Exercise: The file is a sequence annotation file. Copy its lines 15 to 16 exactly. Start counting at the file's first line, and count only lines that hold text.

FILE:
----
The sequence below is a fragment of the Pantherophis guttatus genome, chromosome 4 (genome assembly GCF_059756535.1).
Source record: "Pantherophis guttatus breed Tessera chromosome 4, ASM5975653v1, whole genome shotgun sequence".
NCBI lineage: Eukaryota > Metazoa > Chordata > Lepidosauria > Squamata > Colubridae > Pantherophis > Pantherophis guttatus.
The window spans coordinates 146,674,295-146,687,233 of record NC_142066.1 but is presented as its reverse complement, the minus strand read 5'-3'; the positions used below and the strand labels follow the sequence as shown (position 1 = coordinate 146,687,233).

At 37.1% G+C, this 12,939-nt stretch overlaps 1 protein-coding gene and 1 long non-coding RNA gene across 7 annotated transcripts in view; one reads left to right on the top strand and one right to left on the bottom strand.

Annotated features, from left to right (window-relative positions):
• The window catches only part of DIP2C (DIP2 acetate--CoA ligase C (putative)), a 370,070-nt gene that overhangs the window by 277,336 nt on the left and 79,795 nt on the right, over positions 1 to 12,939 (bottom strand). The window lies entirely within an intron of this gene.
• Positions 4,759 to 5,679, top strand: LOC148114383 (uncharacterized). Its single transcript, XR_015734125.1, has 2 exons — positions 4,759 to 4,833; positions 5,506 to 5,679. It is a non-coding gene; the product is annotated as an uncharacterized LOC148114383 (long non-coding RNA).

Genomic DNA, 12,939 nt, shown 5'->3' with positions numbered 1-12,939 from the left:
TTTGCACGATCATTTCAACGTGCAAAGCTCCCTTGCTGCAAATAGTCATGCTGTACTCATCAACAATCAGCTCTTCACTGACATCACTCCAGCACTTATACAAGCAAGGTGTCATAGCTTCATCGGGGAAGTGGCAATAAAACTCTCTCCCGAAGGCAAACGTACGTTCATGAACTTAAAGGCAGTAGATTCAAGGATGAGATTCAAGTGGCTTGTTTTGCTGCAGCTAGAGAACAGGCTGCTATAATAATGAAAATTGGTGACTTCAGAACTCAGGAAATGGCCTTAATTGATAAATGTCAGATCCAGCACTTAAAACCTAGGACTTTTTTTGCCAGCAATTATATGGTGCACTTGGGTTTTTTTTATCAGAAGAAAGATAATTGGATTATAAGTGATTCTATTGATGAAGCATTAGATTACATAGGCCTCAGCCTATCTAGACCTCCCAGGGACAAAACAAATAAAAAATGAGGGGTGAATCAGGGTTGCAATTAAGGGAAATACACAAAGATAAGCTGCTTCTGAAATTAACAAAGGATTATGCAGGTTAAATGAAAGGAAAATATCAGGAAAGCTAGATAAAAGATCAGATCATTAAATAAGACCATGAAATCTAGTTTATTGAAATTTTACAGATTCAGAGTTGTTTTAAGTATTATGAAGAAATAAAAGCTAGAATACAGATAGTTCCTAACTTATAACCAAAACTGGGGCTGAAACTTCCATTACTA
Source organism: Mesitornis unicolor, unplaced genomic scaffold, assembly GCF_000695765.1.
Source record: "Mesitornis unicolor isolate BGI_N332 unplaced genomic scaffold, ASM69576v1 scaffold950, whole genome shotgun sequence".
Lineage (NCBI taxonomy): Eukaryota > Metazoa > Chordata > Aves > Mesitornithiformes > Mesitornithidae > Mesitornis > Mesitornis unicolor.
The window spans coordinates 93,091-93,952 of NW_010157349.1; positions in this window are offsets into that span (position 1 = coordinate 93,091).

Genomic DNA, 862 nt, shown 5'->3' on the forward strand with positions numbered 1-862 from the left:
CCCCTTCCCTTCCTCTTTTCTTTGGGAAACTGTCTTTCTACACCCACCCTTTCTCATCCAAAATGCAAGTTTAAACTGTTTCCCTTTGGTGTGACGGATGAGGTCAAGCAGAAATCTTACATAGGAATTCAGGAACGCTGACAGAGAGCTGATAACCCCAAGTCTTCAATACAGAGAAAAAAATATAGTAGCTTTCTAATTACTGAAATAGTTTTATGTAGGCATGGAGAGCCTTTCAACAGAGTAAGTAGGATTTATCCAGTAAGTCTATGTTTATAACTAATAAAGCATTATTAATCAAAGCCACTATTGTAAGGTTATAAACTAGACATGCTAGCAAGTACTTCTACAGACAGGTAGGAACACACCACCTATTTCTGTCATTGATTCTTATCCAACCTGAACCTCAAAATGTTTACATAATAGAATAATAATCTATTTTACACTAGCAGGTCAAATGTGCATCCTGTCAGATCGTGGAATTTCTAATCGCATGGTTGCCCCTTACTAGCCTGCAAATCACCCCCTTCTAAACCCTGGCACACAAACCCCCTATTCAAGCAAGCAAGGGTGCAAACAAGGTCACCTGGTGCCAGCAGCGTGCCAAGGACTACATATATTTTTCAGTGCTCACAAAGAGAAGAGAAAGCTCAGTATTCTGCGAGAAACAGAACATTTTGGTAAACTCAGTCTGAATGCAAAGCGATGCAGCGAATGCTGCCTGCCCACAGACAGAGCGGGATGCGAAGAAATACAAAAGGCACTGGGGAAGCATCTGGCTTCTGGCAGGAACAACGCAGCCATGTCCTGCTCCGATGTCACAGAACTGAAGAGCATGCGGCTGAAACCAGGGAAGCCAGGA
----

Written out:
Genomic DNA, 862 nt, shown 5'->3' on the forward strand with positions numbered 1-862 from the left:
CCCCTTCCCTTCCTCTTTTCTTTGGGAAACTGTCTTTCTACACCCACCCTTTCTCATCCAAAATGCAAGTTTAAACTGTTTCCCTTTGGTGTGACGGATGAGGTCAAGCAGAAATCTTACATAGGAATTCAGGAACGCTGACAGAGAGCTGATAACCCCAAGTCTTCAATACAGAGAAAAAAATATAGTAGCTTTCTAATTACTGAAATAGTTTTATGTAGGCATGGAGAGCCTTTCAACAGAGTAAGTAGGATTTATCCAGTAAGTCTATGTTTATAACTAATAAAGCATTATTAATCAAAGCCACTATTGTAAGGTTATAAACTAGACATGCTAGCAAGTACTTCTACAGACAGGTAGGAACACACCACCTATTTCTGTCATTGATTCTTATCCAACCTGAACCTCAAAATGTTTACATAATAGAATAATAATCTATTTTACACTAGCAGGTCAAATGTGCATCCTGTCAGATCGTGGAATTTCTAATCGCATGGTTGCCCCTTACTAGCCTGCAAATCACCCCCTTCTAAACCCTGGCACACAAACCCCCTATTCAAGCAAGCAAGGGTGCAAACAAGGTCACCTGGTGCCAGCAGCGTGCCAAGGACTACATATATTTTTCAGTGCTCACAAAGAGAAGAGAAAGCTCAGTATTCTGCGAGAAACAGAACATTTTGGTAAACTCAGTCTGAATGCAAAGCGATGCAGCGAATGCTGCCTGCCCACAGACAGAGCGGGATGCGAAGAAATACAAAAGGCACTGGGGAAGCATCTGGCTTCTGGCAGGAACAACGCAGCCATGTCCTGCTCCGATGTCACAGAACTGAAGAGCATGCGGCTGAAACCAGGGAAGCCAGGA